People Busy Registering Birth If Their Children to Receive National Holiday Gifts
To celebrate Day of the Sun, the government distributed to members of each neighborhood unit with a bottle of liquor, a cake of soap, and a pair of socks, and candies for children. The government gave the staff of the National Intelligence Agency and police stations in the entire provinces 2-5kg of bean oil, liquor, cigarettes, 2-5kg of pork, candies, and underwear. The quantity and quality of distributed items, although similar, depended on the organizations, enterprises and units. Even though the holiday distribution for children is really worthless, people want to receive this trivial gift, so the number of birth registration has drastically increased. Because people did not receive any benefit for a newborn baby from the government, they used to neglect to register the baby. However, the police station is in turmoil because people want to register their children’s birth. Oh Soon-Young (32 years old), from Soonchun, stated that she also recently registered her 2-year-old child and people tried to use ways and means to receive anything free in this economically difficult situation.

The Cabinet Decision No.24 on Cemetery Code of Ordinances
On Last March 27th the 24th Decision of the Cabinet on Cemetery Code of Ordinances was made as follows.

“On establishing an order for disorderly located old graves”

1. The order should be followed that graves shall be in the approved cemetery zone.
1) Graves shall be in a public cemetery zone.
2) Graves shall be a flat type with 2 m of length, 80cm of width and 10cm of height.

2. All the graves that are not in the new public cemetery zone shall be moved to the new one.
1) Graves seen from main roads, highways, and railroad or located in farming or forest regions shall be disinterred and reinterred into the new public cemetery.
2) Graves without the owners shall be removed with the stone tables and headstone.

3. Graves with high mount that are not moved by April 5th to a new public cemetery shall be regarded as one without the grave owners and shall be leveled off.

4. Graves that cannot be moved because of special reasons shall lay the headstone down and level the grave mount.

Juche 97th year, March 27th, Democratic Peoples of Republic Korea Cabinet

Prone Grave Stone Will Make the Ancestors Angry
The residents are skeptical about the 24th decision of the Cabinet because the similar policy has been attempted repeatedly for the last 10 years but it has not been complied by people Oh Jung-Keun (63 years old) in Pyongyang said the rules and regulations about the cemetery and graves are not easily complied. Even though the Party orders to use a flat type grave like those in the Patriotic Martyrs Cemetery (애국렬사릉), it is hard to do this. He showed a strong opposition about the decision saying “Is it reasonable to lay down the headstone because the grave looks bad? My ancestors will be angry.” He said it cannot be even imaginable and that is not the way to show respect to the ancestor. Ko Sang-Hyeun (58 years old) also revealed the negative response saying “It is acceptable to level off the high grave amount a little. But how I can see my ancestor after my death if their headstone is flat on the ground.” The Party recommends for people who are not willing to lay down the grave headstones to move their graves to public cemeteries. However, this is also difficult to implement. A party official said “The public cemeteries are too far to reach for people who do not have a car. So people have no choice but to make their graves on the hills near their place disorderly. Even though the Party delivers the order to level off the grave mounts and lay down the headstones because of the ugly appearance, the residents’ resistance is so strong. So the Party recommends moving the graves to public cemeteries, which are too remote to go there on foot. That is the reason why the same policy has failed for the last 10 years” and 24th decision of the Cabinet will not have much effect either this time.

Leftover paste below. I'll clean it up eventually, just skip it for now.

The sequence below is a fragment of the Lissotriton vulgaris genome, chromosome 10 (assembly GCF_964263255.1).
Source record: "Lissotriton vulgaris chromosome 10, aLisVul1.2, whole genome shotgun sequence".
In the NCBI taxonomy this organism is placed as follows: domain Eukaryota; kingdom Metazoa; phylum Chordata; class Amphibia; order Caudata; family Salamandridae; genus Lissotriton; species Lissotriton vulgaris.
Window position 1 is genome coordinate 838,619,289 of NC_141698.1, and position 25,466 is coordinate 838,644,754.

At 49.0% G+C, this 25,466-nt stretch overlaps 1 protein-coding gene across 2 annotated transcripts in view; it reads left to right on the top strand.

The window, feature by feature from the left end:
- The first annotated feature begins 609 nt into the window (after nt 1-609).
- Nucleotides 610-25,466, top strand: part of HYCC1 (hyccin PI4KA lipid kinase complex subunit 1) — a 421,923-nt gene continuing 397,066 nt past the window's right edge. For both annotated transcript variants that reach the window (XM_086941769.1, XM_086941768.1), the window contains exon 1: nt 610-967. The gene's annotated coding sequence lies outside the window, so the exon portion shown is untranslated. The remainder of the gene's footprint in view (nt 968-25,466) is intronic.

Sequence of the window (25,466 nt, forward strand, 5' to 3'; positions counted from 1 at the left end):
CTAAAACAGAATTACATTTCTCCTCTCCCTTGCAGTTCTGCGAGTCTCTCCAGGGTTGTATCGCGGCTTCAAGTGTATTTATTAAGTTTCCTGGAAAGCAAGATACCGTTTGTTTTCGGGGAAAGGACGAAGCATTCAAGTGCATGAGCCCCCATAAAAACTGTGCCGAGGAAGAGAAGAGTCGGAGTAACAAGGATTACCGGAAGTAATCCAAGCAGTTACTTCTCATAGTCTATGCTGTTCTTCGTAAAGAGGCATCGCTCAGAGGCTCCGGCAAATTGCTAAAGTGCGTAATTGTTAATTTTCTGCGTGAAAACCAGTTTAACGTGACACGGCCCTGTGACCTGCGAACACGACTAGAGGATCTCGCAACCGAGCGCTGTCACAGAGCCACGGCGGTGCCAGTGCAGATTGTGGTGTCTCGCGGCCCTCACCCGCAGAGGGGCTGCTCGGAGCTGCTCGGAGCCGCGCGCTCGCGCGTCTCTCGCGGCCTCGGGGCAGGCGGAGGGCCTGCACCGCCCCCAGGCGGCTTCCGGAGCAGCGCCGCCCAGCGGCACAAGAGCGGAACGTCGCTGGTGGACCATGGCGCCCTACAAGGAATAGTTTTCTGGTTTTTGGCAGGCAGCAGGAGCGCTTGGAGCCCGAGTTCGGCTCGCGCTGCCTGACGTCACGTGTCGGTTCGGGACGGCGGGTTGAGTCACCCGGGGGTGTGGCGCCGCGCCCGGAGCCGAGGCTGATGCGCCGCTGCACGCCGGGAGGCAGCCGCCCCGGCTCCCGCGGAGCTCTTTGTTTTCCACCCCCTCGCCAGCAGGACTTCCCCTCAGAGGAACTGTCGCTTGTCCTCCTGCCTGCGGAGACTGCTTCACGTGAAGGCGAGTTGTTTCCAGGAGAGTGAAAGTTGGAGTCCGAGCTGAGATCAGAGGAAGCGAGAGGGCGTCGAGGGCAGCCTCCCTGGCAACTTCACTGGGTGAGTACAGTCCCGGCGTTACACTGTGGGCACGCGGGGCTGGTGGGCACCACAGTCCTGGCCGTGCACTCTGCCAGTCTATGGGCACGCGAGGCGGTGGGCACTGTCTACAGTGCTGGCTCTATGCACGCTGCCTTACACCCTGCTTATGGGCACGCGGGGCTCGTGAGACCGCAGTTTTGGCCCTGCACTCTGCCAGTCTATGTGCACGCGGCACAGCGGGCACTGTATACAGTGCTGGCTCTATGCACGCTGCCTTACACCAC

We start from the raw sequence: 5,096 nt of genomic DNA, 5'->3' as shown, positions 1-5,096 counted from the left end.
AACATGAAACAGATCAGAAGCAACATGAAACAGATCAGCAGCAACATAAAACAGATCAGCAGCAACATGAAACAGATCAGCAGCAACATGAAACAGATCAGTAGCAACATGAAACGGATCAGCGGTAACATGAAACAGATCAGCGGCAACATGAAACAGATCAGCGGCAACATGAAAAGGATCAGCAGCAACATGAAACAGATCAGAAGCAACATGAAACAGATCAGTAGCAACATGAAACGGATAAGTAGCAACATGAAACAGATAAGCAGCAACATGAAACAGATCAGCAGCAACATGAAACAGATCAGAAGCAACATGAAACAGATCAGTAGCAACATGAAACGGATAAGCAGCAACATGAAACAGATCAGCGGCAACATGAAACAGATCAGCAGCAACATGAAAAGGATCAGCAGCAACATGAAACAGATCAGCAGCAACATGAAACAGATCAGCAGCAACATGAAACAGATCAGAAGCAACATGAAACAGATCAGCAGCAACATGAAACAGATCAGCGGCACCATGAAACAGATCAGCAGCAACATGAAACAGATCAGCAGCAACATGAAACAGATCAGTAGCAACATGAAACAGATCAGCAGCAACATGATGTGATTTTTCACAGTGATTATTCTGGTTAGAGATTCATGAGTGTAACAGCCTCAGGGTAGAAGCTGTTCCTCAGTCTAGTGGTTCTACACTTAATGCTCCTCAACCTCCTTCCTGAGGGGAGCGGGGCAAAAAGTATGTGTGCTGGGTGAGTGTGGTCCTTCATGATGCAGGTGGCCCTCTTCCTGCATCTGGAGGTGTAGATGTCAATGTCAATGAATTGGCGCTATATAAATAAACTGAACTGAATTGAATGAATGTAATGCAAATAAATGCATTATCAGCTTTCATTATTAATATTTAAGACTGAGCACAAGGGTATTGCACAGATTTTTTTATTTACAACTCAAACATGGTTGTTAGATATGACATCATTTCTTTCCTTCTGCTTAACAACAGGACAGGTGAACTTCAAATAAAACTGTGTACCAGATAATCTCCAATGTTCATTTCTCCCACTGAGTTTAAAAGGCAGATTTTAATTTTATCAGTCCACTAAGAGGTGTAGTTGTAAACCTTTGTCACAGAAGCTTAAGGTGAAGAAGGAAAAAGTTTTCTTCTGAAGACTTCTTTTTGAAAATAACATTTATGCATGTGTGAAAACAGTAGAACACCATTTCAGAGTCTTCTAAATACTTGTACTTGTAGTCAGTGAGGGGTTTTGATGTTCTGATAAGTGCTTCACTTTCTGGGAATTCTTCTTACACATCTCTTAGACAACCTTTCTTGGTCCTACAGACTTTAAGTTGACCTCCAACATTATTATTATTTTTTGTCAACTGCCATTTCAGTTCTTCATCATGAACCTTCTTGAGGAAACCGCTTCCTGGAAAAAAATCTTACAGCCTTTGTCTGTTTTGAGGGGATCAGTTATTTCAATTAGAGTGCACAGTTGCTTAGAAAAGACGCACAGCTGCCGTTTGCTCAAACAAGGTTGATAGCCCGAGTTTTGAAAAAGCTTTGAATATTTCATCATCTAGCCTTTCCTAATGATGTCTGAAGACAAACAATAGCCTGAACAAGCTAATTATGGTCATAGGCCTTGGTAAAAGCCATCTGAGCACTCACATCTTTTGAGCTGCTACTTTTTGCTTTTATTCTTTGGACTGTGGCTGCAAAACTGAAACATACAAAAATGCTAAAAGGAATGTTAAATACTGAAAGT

“The Virtue Handed Down For Thousands Of Years Shall Not Be Hampered.”
Last April 5th (Hansik), many people visited their families' ancestral graves and held their own rites to worship ancestors. A man in his 60s spoke frankly to his neighbors about the cemetery regulation on the way down from his visit to the ancestral graves. He gained a lot of sympathy from his companions, when he said “It has been a virtue and a laudable custom of our people for thousands of years to bury our ancestors in topographically great mountains and visit the family grave on a traditional holiday every year in order to show our respect. I heard that South Korea regards Chuseok (Korean Thanksgiving Day) as the biggest holiday and even China gives one-day off for traditional holidays such as Chuseok and Hansik. While other countries supports this kind of cultural traditions very well, I cannot understand why our country suppress the freedom to hold the ritual for the ancestors more and more by ordering us to ‘reduce the grave size’. How inhumane. Complying with the government rule is to break primary life principles that should be followed.” His companions and passersby listened to his speech seriously and agreed with him saying “more and more things are hard to understand” In the past, those kinds of remarks were carefully made, but these days people talk about the issues without a hitch, and listeners do not report the fact to the Party Officer or other relevant institutions.